One ‘Cane’s old textbook is another’s treasure

With food, lodging and extracurricular fees, students have to pay for much more than tuition when attending a university.

However, two sophomores are trying to make a difference by reducing the cost of textbooks.

Brian Groll, an economics major, and Chris Swift-Perez, who is pre-law with a major in business organization and management, used their summer to create a website that will allow students throughout the University of Miami to save money on school books.’s mission is to help students to locate others who either need to buy or sell their books. After locating one another, the two students can meet anywhere on campus and exchange the amount of money they agreed on previously for a used textbook.

“We thought there was a big problem with textbook prices,” Groll said, “and we had an answer.”

Groll and Swift-Perez worked on the website throughout the summer and finally were able to launch it by Aug. 20. The site required them to use personal resources.

“It mostly took time and some money, but we thought it would be worth it to help the students,” Swift-Perez said.

The site is non-profit and currently has 250 registered users with 80 documented transactions. It is generating small amounts of money through advertisements, but Groll and Swift-Perez intend to put that money back into the company in the form of advertising for the site itself.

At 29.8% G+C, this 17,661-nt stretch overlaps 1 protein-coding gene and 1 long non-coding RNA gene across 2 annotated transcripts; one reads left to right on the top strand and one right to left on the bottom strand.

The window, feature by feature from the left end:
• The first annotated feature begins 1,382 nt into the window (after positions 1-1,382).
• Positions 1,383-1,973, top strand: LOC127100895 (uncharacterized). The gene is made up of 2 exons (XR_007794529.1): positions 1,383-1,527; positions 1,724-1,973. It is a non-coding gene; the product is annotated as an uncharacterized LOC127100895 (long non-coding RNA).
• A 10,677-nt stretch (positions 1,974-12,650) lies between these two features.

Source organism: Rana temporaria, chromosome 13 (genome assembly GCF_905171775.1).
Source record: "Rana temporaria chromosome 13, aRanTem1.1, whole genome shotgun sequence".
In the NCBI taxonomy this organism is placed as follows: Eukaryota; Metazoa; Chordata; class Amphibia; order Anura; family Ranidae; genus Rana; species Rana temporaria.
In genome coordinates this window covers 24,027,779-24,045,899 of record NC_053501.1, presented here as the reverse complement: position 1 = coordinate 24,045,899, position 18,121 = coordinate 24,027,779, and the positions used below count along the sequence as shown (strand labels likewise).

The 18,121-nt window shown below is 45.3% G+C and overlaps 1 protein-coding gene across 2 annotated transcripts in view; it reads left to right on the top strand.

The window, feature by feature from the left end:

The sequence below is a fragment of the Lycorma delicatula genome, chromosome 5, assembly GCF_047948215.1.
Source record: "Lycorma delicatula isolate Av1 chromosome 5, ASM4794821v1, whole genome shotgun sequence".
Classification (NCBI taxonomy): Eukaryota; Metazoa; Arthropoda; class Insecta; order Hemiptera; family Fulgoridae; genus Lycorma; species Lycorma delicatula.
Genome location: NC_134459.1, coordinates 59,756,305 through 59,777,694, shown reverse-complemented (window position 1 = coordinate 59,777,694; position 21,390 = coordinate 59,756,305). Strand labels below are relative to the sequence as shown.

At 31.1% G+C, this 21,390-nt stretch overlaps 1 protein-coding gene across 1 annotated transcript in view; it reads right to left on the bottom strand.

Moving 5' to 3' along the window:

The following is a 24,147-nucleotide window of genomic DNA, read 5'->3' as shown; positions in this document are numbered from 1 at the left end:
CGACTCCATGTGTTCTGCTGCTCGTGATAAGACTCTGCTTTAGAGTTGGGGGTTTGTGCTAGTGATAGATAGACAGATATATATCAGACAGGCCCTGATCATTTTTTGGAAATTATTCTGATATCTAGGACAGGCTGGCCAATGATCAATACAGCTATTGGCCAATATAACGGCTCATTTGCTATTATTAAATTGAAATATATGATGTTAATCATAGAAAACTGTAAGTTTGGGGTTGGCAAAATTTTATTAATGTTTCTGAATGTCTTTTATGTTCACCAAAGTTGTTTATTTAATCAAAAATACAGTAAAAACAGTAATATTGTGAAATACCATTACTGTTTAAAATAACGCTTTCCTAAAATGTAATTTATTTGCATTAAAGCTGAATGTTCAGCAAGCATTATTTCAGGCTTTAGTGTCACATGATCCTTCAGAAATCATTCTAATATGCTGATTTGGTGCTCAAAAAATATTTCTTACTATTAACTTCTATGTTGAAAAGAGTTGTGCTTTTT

“Not a lot of people have heard about us yet, so we’re really just trying to spread the word,” Groll said.

One problem with the site, however, is that the students do have to save their textbooks from one semester to the next, which could become problematic for those students who live in other states.

Another flaw is that it becomes harder to buy all the books in one place. However for some it seems like a small price to pay for a more inexpensive textbook.

“I had to pay over $1,300 for my books and then they needed a dolly to help me get them to my car,” junior Kelly Paul said.

Paul is not the only student on campus who knows what it is like to pay top dollar for textbooks.

Asa Whitcomb, a sophomore, was “outraged” when she found out how much her textbooks were going to be.

“I think [the website] is a great idea,” Whitcomb said. “The cost of the books at the bookstore is ridiculous.”

Groll and Swift-Perez are still trying to get the site noticed and as many students have already sold their books from last semester to the bookstore they are expecting better results in the future. For now though, the duo is happy to be doing what they can for fellow students.

“Some people might be skeptical, but there are no charges or anything,” Groll said. “The site is really just for the betterment of the whole student community.”

Heather Colvin may be contacted at